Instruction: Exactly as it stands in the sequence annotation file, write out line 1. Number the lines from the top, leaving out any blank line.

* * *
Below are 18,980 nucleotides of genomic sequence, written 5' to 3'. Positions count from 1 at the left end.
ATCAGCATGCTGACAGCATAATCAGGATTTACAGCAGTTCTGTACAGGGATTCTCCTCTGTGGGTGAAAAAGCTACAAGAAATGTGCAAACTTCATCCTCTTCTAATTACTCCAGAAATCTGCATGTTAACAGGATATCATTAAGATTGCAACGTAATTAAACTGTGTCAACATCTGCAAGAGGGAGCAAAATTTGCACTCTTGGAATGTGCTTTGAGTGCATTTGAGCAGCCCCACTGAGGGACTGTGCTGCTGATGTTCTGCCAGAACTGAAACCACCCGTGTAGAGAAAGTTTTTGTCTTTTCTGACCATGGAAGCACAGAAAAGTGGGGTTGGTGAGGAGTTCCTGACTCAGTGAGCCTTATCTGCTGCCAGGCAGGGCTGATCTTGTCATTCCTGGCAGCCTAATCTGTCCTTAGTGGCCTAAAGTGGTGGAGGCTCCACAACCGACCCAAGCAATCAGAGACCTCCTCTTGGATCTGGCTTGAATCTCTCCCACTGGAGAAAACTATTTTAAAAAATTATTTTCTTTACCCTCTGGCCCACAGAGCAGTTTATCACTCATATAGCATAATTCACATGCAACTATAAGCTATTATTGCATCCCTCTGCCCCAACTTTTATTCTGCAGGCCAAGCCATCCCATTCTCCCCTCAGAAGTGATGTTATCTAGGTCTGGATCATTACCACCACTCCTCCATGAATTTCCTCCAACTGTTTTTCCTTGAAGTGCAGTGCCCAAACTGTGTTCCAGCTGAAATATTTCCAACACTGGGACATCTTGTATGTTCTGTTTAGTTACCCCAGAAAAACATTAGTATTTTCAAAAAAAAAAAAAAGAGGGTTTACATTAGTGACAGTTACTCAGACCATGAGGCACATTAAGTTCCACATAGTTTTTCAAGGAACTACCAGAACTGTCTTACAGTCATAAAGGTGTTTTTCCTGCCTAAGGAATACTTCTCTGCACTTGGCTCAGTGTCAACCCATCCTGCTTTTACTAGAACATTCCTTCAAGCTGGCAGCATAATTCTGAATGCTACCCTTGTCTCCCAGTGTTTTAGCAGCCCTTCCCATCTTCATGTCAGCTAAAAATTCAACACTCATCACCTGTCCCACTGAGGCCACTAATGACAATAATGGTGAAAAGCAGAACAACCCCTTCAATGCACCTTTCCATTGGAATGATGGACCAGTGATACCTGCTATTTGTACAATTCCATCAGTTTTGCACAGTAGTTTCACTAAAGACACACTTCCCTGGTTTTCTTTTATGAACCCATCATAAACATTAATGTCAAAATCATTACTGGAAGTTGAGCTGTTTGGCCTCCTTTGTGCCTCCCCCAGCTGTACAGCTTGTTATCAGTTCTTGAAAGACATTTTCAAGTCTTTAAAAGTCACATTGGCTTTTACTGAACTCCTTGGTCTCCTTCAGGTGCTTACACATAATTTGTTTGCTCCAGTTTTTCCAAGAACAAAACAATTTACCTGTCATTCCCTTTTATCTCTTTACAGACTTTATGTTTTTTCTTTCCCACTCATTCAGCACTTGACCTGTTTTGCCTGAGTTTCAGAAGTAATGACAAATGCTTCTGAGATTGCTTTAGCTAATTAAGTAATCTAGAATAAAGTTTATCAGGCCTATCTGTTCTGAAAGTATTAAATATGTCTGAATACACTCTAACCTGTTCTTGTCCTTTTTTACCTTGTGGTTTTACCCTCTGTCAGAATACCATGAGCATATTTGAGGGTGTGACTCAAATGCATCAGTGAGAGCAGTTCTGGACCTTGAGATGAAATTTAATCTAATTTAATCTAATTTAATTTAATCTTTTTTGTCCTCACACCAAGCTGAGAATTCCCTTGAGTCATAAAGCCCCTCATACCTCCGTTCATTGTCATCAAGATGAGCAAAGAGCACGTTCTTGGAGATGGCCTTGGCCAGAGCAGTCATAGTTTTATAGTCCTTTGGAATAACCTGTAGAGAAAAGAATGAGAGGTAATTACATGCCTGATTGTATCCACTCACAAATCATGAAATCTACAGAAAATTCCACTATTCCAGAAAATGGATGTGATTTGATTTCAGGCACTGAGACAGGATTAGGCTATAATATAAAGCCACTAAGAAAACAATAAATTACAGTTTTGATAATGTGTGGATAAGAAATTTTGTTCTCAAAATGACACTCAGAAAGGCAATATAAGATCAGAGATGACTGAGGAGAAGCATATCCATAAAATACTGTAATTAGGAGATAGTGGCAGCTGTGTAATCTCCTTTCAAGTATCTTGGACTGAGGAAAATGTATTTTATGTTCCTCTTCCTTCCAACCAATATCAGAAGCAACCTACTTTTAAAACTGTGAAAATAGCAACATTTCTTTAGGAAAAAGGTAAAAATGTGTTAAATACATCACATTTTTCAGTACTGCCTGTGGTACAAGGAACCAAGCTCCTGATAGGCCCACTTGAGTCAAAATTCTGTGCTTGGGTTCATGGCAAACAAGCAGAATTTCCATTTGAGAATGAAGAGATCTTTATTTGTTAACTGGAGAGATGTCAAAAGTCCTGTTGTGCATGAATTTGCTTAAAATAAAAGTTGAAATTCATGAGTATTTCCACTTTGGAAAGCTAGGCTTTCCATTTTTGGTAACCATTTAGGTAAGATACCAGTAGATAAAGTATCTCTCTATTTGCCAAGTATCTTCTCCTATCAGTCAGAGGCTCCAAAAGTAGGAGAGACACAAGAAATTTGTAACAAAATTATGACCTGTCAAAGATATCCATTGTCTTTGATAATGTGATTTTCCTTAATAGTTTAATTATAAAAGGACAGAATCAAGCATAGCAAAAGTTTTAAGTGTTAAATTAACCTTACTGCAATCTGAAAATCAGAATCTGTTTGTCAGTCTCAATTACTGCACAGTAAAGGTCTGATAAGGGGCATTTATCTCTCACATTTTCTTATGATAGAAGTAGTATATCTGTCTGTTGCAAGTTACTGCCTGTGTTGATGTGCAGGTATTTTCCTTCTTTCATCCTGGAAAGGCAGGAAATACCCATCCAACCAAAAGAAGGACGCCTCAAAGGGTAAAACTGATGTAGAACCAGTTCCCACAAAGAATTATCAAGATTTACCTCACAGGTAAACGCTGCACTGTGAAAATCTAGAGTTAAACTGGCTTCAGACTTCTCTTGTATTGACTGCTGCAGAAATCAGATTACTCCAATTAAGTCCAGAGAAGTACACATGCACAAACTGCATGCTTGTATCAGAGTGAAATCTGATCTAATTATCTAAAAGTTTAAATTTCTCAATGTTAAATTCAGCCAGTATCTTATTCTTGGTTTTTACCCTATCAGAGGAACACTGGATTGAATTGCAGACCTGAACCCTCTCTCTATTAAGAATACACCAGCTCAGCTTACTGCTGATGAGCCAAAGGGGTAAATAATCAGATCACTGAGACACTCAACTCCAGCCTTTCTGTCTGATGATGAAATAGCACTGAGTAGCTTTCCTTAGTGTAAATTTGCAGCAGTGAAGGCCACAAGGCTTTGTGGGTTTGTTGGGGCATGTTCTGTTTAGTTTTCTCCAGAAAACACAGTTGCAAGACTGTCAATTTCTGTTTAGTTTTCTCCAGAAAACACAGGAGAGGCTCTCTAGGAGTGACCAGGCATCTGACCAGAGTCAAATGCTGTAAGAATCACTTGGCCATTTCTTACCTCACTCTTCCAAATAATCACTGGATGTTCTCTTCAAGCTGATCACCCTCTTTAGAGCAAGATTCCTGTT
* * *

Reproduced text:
Below are 18,980 nucleotides of genomic sequence, written 5' to 3'. Positions count from 1 at the left end.